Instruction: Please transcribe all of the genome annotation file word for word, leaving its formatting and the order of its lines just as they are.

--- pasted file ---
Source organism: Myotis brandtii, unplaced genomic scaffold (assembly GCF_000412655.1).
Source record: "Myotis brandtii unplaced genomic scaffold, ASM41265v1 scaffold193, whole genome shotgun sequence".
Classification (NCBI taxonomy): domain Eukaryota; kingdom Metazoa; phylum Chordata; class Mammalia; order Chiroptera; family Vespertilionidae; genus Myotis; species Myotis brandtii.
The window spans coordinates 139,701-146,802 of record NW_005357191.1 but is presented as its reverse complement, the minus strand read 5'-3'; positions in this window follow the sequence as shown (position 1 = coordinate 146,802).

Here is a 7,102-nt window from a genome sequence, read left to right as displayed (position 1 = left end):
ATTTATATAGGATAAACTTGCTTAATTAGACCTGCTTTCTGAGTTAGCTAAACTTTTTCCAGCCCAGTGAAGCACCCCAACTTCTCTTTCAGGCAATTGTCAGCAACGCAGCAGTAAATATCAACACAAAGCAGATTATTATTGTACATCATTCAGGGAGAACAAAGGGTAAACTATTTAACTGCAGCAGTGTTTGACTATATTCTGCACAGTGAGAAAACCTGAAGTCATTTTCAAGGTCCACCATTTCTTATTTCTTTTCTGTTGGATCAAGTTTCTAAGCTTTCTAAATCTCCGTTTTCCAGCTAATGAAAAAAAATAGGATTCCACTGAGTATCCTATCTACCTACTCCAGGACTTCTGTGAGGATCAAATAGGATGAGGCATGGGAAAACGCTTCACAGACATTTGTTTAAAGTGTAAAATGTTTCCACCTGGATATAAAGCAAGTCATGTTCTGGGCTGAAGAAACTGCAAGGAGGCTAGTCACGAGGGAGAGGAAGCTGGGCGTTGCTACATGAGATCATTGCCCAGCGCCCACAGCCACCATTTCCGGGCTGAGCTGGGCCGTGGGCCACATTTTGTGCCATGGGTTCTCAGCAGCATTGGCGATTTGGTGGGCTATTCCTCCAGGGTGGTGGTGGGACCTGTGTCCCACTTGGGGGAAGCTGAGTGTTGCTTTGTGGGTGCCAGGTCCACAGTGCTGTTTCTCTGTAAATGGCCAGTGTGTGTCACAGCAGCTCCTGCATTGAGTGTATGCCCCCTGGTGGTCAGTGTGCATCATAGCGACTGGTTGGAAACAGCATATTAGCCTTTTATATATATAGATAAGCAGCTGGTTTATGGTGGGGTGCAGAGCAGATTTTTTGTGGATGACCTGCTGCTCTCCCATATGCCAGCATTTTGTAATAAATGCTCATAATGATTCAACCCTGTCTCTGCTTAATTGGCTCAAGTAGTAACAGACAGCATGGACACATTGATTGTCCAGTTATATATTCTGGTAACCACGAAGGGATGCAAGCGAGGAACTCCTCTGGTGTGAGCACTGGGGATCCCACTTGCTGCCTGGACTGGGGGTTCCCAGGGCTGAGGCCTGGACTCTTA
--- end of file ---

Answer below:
Source organism: Myotis brandtii, unplaced genomic scaffold (assembly GCF_000412655.1).
Source record: "Myotis brandtii unplaced genomic scaffold, ASM41265v1 scaffold193, whole genome shotgun sequence".
Classification (NCBI taxonomy): domain Eukaryota; kingdom Metazoa; phylum Chordata; class Mammalia; order Chiroptera; family Vespertilionidae; genus Myotis; species Myotis brandtii.
The window spans coordinates 139,701-146,802 of record NW_005357191.1 but is presented as its reverse complement, the minus strand read 5'-3'; positions in this window follow the sequence as shown (position 1 = coordinate 146,802).

Here is a 7,102-nt window from a genome sequence, read left to right as displayed (position 1 = left end):
ATTTATATAGGATAAACTTGCTTAATTAGACCTGCTTTCTGAGTTAGCTAAACTTTTTCCAGCCCAGTGAAGCACCCCAACTTCTCTTTCAGGCAATTGTCAGCAACGCAGCAGTAAATATCAACACAAAGCAGATTATTATTGTACATCATTCAGGGAGAACAAAGGGTAAACTATTTAACTGCAGCAGTGTTTGACTATATTCTGCACAGTGAGAAAACCTGAAGTCATTTTCAAGGTCCACCATTTCTTATTTCTTTTCTGTTGGATCAAGTTTCTAAGCTTTCTAAATCTCCGTTTTCCAGCTAATGAAAAAAAATAGGATTCCACTGAGTATCCTATCTACCTACTCCAGGACTTCTGTGAGGATCAAATAGGATGAGGCATGGGAAAACGCTTCACAGACATTTGTTTAAAGTGTAAAATGTTTCCACCTGGATATAAAGCAAGTCATGTTCTGGGCTGAAGAAACTGCAAGGAGGCTAGTCACGAGGGAGAGGAAGCTGGGCGTTGCTACATGAGATCATTGCCCAGCGCCCACAGCCACCATTTCCGGGCTGAGCTGGGCCGTGGGCCACATTTTGTGCCATGGGTTCTCAGCAGCATTGGCGATTTGGTGGGCTATTCCTCCAGGGTGGTGGTGGGACCTGTGTCCCACTTGGGGGAAGCTGAGTGTTGCTTTGTGGGTGCCAGGTCCACAGTGCTGTTTCTCTGTAAATGGCCAGTGTGTGTCACAGCAGCTCCTGCATTGAGTGTATGCCCCCTGGTGGTCAGTGTGCATCATAGCGACTGGTTGGAAACAGCATATTAGCCTTTTATATATATAGATAAGCAGCTGGTTTATGGTGGGGTGCAGAGCAGATTTTTTGTGGATGACCTGCTGCTCTCCCATATGCCAGCATTTTGTAATAAATGCTCATAATGATTCAACCCTGTCTCTGCTTAATTGGCTCAAGTAGTAACAGACAGCATGGACACATTGATTGTCCAGTTATATATTCTGGTAACCACGAAGGGATGCAAGCGAGGAACTCCTCTGGTGTGAGCACTGGGGATCCCACTTGCTGCCTGGACTGGGGGTTCCCAGGGCTGAGGCCTGGACTCTTA